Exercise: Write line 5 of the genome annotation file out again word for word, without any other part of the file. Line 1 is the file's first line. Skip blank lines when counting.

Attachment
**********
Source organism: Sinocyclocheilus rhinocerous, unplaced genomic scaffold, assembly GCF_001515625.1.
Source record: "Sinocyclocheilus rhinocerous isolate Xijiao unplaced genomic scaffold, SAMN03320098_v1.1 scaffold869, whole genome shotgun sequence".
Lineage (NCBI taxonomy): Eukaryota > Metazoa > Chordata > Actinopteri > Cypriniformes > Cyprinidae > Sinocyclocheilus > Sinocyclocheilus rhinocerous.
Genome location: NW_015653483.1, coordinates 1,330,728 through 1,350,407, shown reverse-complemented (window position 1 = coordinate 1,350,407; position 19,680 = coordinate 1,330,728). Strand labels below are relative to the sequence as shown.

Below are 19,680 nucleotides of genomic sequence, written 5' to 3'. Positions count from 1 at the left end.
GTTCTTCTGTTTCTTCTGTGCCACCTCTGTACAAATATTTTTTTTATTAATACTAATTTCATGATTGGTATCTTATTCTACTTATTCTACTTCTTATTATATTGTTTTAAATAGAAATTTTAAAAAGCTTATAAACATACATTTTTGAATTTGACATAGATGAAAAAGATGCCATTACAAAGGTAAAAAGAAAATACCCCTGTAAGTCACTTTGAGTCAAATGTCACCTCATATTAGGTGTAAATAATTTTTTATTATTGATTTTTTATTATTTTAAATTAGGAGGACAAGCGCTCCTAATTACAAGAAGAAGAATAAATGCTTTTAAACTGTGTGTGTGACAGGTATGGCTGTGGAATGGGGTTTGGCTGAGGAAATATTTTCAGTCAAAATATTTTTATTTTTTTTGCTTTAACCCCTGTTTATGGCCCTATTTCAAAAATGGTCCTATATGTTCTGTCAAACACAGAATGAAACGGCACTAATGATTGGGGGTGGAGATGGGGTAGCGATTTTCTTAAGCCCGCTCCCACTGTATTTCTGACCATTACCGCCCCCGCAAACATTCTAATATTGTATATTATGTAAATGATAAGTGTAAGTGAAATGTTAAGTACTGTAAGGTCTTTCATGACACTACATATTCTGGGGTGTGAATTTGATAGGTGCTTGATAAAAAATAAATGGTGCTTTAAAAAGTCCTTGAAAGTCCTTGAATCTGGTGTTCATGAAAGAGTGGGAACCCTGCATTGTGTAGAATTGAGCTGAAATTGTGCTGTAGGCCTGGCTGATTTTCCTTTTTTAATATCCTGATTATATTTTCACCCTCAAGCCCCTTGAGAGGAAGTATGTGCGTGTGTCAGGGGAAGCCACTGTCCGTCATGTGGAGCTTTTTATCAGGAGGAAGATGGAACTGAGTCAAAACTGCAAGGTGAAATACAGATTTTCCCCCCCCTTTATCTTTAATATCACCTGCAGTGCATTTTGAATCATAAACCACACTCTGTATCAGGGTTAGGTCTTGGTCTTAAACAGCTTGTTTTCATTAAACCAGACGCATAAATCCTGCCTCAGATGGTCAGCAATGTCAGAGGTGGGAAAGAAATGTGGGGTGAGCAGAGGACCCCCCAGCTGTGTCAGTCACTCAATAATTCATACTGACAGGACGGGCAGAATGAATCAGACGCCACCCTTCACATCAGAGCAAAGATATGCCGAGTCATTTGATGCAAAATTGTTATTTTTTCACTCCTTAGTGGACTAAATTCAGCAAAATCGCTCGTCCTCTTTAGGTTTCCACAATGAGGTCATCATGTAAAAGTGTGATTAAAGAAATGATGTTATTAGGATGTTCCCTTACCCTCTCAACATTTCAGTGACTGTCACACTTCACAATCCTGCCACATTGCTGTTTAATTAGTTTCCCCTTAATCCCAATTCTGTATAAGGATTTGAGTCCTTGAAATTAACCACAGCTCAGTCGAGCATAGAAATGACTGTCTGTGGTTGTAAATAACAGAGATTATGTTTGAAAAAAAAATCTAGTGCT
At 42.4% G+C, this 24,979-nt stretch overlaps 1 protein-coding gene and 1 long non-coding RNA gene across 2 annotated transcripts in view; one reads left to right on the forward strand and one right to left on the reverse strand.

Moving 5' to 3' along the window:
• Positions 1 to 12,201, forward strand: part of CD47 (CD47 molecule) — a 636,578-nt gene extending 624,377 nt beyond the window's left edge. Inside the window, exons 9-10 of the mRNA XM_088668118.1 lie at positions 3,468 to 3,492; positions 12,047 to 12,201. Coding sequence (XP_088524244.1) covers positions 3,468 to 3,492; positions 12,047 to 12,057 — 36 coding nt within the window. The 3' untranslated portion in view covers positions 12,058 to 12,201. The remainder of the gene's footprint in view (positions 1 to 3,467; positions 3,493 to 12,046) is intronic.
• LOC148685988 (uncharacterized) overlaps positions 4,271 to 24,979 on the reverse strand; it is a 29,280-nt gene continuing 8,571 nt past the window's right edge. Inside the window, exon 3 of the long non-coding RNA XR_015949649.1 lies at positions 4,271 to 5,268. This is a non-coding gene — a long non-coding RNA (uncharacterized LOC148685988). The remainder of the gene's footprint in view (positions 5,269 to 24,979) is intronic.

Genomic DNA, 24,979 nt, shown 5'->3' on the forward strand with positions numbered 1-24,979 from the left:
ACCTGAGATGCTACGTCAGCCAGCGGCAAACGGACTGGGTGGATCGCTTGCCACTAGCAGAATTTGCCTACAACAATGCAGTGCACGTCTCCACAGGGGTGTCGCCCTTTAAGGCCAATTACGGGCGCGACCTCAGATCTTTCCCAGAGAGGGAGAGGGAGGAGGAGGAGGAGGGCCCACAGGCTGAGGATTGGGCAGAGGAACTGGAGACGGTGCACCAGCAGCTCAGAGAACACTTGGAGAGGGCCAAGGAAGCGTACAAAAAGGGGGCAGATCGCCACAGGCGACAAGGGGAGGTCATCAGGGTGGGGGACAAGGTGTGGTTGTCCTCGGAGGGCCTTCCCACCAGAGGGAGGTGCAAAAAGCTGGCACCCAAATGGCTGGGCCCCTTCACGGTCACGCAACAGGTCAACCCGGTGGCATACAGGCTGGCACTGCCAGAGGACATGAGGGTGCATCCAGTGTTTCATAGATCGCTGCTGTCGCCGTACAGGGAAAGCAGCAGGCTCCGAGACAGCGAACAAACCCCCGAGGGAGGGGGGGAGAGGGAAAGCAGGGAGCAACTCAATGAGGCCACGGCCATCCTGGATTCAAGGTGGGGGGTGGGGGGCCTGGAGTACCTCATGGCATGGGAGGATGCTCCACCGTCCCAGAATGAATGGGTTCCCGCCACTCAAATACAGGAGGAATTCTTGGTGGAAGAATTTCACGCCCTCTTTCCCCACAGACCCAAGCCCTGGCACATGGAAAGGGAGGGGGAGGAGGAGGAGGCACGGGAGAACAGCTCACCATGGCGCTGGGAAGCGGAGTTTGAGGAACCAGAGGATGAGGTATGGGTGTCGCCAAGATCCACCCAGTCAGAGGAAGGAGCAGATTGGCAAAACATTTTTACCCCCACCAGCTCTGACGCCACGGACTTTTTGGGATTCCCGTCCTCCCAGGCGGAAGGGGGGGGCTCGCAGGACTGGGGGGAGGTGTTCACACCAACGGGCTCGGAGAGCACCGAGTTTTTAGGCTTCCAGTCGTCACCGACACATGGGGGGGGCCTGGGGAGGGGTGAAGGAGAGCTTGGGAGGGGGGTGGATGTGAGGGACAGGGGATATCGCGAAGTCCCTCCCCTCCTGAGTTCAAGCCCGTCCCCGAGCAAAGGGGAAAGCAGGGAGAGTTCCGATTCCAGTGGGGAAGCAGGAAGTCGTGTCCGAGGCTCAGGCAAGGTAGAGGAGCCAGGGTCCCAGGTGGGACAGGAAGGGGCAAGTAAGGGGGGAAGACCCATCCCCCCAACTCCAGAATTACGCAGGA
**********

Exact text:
Below are 19,680 nucleotides of genomic sequence, written 5' to 3'. Positions count from 1 at the left end.